A Profile may be a new genre of writing for you: it isn’t a typical academic essay, with a clearly-stated thesis up front. Profiles allow for greater creativity in the decisions a writer can make to impact readers. However, profiles generally do the following:
- Provide some insight into the subject
- Include key specific details about the subject
- Are organized in a rational way that readers both understand and appreciate
So: What are some of the traits of an effective, reader-centered profile? This discussion board topic is designed to help you explore answers to this question by comparing three different profiles.
It is crucial that you remember that *none* of these profiles were written for our Project 1 assignment. As such, none of the three is an exact model for you to follow as you construct our own profile draft.
Rather, your goal here is to identify specific elements in each profile that you think are effective, and why. It is also helpful to identify elements of each profile that you don’t think work well, and why.
Please read the following three profiles:
- “The Tuskegee Airmen Plane’s Last Flight” by Owen Edwards, found in Chapter 6 of the course eBook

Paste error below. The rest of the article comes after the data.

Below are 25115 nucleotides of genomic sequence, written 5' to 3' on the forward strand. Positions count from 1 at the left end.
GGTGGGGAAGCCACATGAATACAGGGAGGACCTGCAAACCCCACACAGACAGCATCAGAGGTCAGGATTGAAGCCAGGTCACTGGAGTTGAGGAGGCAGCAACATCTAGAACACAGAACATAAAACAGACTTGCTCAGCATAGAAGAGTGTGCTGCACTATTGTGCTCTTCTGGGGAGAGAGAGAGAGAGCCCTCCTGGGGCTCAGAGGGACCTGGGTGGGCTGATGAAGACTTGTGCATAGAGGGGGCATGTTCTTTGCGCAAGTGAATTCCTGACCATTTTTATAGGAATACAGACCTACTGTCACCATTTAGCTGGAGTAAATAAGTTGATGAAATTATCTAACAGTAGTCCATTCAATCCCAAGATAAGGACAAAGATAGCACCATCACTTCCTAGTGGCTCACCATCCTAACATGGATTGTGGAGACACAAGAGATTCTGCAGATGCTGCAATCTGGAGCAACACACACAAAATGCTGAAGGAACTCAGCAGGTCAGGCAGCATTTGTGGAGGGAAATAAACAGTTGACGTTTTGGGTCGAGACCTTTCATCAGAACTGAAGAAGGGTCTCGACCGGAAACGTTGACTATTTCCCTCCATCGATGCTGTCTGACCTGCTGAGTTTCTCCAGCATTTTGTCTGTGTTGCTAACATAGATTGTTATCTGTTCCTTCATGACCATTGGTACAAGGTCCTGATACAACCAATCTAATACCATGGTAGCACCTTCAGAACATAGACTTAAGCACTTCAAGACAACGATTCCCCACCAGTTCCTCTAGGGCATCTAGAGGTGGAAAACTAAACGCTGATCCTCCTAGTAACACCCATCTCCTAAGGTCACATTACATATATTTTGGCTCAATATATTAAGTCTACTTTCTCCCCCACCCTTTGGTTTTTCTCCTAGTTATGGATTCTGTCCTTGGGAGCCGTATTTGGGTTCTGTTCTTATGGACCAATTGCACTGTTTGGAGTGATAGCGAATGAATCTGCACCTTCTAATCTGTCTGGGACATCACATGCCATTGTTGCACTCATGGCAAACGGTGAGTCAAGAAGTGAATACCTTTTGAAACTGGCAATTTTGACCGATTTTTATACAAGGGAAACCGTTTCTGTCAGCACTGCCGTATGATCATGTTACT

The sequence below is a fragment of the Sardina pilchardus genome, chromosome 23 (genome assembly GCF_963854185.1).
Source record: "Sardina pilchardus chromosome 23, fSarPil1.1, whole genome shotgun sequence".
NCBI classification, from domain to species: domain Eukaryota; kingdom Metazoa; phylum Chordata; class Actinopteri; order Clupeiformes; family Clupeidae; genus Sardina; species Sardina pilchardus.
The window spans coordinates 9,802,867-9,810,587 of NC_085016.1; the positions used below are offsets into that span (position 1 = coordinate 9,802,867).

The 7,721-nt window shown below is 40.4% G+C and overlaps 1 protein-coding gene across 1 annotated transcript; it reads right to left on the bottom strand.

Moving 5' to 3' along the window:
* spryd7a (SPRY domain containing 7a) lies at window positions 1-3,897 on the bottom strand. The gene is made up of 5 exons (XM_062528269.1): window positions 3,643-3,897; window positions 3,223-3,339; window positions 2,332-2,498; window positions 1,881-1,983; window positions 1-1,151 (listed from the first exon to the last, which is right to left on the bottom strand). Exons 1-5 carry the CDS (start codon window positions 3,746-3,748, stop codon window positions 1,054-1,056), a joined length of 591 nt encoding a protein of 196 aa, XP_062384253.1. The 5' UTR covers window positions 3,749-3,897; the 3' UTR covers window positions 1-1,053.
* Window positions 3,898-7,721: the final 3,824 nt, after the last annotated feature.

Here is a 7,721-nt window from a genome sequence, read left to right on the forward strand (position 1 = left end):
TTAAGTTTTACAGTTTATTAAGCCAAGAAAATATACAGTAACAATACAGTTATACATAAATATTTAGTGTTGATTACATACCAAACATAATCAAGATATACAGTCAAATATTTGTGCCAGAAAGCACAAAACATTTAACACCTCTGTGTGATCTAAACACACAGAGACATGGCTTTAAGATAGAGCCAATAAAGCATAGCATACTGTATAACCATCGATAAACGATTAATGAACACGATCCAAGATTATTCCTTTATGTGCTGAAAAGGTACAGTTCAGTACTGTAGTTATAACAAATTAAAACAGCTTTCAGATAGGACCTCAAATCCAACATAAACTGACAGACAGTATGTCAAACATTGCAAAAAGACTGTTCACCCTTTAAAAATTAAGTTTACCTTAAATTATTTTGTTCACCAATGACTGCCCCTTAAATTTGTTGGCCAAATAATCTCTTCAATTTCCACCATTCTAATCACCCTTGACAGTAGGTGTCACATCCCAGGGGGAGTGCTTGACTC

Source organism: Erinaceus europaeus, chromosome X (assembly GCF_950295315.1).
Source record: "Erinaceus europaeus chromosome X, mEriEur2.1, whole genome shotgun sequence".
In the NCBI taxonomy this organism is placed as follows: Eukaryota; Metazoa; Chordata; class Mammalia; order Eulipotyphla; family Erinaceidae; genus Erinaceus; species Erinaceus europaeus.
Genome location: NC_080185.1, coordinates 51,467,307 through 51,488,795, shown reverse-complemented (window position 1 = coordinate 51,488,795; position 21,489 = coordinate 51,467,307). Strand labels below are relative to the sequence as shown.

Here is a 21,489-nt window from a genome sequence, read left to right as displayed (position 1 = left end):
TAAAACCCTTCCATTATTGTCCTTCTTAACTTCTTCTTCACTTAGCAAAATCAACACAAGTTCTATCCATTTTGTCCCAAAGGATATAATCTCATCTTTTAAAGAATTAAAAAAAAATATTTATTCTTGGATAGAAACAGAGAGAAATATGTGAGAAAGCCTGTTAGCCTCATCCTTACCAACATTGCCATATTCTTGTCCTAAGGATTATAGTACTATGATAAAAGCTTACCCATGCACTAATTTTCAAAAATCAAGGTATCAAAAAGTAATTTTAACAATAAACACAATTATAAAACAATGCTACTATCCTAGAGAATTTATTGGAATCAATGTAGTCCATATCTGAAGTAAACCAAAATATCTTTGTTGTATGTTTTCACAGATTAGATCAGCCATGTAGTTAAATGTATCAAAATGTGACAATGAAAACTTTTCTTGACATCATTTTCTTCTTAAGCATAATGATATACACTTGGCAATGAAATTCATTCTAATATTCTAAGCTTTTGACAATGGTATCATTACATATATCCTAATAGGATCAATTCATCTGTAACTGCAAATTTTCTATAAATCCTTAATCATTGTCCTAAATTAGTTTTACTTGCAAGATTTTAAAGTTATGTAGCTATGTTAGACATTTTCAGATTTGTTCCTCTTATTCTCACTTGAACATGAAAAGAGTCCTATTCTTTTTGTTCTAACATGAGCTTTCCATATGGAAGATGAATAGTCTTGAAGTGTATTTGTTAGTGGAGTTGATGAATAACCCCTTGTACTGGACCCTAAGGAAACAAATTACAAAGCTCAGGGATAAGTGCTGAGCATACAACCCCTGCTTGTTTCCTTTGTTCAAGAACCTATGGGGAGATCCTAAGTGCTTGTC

- “Magic in the Motor City” by Jay Walljasper from the Project for Public Spaces website
- “Mandolin Brothers” from the PlaceMatters website (make sure you click the “read more” link to ensure you’re reading the whole profile)
In your initial discussion board post, please write 1-3 paragraphs in which you do the following:
- Explain what you think the most effective parts of each profile are, and why.
- Identify at least one example from each profile where effective specific details are incorporated. Explain why you find the examples you’ve chosen as “effective”.
- Identity one example (from any of the three profiles) where secondary source information is used to enhance the profile for readers. Again, explain how this example you’ve selected is effective.
- Finally, react to these profiles, keeping in mind our Project 1 profile assignment. What are key takeaways from these profiles for you? What techniques do you hope to employ in your own profile? What techniques don’t you hope to employ in your own profile? What have you learned from these readings that will help you draft your own profile?
As always when we have a Discussion Board topic, read your peers’ postings and learn what you can from their discussion of the sample profiles. Respond thoughtfully to at least one of your peer’s postings. While all the Habits of Mind are involved in all work for this course, you’ll need to demonstrate Engagement and Openness as you read these sample spatial profiles. You’ll also need to employ Metacognition as you think about how you can transfer what you learn from these profiles to your own Project 1 work.